In what could be taken as 'sour grapes' by some, a report suggests Alaska Airlines is considering closing crew bases in California after they lost a lawsuit which will now force the carrier to give flight attendants flying in an out of the state longer breaks than mandated by federal regulations.
This all started when Virgin America was in operation and flight attendants then filed a lawsuit accusing Virgin America of breaking California's rules for giving workers adequate break time.
The case continued after Alaska acquired Virgin and Alaska became the co-defendant.
California's Break Rules Are More Generous Than What Federal Regulations Mandate - Alaska Says The Ruling Will Force Them to Raise Fares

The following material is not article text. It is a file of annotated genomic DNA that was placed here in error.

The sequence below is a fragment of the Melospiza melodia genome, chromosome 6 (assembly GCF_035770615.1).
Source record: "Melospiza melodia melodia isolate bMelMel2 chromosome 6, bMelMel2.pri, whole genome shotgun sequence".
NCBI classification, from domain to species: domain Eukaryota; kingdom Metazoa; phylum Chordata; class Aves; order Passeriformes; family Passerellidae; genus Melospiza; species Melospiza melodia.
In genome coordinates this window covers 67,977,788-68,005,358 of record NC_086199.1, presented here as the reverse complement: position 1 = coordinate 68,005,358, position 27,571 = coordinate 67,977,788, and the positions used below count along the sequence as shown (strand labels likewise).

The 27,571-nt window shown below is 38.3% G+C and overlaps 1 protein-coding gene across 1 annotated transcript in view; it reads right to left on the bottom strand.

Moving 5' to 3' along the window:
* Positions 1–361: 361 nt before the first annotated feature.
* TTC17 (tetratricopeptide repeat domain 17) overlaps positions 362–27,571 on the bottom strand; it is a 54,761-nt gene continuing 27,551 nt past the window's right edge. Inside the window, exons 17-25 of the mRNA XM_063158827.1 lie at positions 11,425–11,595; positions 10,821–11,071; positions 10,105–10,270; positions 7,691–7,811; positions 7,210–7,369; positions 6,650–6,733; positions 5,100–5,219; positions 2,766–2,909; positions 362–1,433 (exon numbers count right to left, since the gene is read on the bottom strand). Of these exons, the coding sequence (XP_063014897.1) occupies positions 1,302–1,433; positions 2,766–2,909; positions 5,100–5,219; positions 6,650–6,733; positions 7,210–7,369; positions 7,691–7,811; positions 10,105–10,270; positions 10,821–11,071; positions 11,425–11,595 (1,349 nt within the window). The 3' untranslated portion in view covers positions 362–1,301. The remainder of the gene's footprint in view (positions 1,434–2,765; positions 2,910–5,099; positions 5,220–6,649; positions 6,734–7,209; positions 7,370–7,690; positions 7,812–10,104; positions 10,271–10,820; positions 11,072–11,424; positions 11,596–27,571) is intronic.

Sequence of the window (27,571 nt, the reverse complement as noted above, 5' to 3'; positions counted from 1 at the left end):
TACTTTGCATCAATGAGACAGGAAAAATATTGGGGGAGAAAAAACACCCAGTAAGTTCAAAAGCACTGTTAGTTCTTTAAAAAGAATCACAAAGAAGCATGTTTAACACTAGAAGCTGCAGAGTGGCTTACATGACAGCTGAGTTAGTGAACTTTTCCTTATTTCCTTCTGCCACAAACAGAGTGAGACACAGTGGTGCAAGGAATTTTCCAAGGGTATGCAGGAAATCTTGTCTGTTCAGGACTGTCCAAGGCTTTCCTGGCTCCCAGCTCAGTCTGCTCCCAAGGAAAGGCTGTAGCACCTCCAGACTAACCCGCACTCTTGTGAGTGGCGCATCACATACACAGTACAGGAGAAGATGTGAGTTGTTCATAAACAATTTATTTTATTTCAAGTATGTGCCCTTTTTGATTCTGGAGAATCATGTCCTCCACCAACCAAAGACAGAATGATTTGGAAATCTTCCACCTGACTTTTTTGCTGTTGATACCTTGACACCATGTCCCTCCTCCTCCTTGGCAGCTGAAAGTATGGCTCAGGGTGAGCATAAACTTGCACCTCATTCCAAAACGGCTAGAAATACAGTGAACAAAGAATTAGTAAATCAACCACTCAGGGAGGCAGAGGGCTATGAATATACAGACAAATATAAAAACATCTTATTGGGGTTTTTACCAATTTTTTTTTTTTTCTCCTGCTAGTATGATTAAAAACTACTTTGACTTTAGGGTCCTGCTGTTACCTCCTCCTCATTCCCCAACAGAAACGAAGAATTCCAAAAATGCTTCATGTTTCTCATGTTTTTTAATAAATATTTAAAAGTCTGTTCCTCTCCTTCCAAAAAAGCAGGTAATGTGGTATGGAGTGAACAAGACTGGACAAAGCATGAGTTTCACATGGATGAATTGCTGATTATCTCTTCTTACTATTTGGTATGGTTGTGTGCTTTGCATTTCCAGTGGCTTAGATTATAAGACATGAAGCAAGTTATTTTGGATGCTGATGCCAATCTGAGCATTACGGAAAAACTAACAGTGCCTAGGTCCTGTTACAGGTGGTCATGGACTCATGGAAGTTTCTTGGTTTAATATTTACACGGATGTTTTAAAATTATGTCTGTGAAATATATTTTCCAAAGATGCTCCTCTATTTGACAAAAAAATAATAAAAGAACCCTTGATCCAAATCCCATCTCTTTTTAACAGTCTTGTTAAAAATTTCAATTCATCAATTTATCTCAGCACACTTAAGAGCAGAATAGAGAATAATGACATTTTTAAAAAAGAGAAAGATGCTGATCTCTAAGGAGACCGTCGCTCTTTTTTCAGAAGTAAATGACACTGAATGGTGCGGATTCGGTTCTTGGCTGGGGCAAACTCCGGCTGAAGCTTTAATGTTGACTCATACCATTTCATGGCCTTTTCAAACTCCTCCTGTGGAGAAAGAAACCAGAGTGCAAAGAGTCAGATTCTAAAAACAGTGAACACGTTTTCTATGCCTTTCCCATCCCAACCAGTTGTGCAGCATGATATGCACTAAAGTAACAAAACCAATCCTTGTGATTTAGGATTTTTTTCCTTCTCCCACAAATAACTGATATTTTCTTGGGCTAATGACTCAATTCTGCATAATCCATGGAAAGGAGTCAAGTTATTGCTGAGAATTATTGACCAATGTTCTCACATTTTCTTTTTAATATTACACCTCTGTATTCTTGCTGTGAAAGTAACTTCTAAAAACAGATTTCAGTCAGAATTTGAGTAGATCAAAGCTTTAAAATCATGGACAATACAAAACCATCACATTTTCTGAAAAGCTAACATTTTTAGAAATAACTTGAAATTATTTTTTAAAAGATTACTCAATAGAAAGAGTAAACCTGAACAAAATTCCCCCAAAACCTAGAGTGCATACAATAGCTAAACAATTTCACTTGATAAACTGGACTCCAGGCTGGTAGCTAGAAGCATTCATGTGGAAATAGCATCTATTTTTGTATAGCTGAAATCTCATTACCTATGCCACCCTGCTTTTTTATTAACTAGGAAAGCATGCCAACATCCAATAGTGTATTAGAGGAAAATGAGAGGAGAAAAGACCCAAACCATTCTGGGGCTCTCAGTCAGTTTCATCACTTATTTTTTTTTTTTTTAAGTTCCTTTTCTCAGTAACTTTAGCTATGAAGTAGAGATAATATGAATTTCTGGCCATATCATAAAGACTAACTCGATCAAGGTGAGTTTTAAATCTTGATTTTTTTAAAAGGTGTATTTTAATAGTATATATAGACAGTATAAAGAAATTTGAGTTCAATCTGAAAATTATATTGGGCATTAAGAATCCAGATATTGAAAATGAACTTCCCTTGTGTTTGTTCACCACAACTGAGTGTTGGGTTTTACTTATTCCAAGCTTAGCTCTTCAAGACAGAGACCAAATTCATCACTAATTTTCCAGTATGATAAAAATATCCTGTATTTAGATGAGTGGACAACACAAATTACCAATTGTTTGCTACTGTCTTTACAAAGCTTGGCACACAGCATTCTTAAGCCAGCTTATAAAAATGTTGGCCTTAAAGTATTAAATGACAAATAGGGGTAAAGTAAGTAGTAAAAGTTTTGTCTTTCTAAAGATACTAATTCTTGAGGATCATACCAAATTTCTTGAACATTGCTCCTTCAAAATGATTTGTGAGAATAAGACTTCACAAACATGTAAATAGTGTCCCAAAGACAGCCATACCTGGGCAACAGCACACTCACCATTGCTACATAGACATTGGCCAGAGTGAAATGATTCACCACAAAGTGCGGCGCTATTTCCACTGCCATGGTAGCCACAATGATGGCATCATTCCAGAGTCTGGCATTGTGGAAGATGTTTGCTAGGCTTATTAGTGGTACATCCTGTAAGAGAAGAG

California's labor code requires employees receive a 30-minute meal break if they work more than 5 hours. They then get a second 30-minute break if working more than 10 hours.
2 of Alaska's crew bases are in Los Angeles and San Diego and the carrier said closing them 'is an option' if they can't find a way to comply with the law that would make sense financially. They also said fare increases could happen.
In a statement the Association of Flight Attendants Union were critical of the airline's threats and said such posturing is not constructive:
“In our opinion, it is extremely premature and unnecessarily anxiety-provoking of management to suggest that downsizing or closing California domiciles is anything but a worst-case scenario."
Lawyers for Alaska appealed the ruling in a San Francisco but to avail...the court ordered the airline to comply with the state law.
Alaska then issued an appeal to the Supreme Court last month but it was rejected.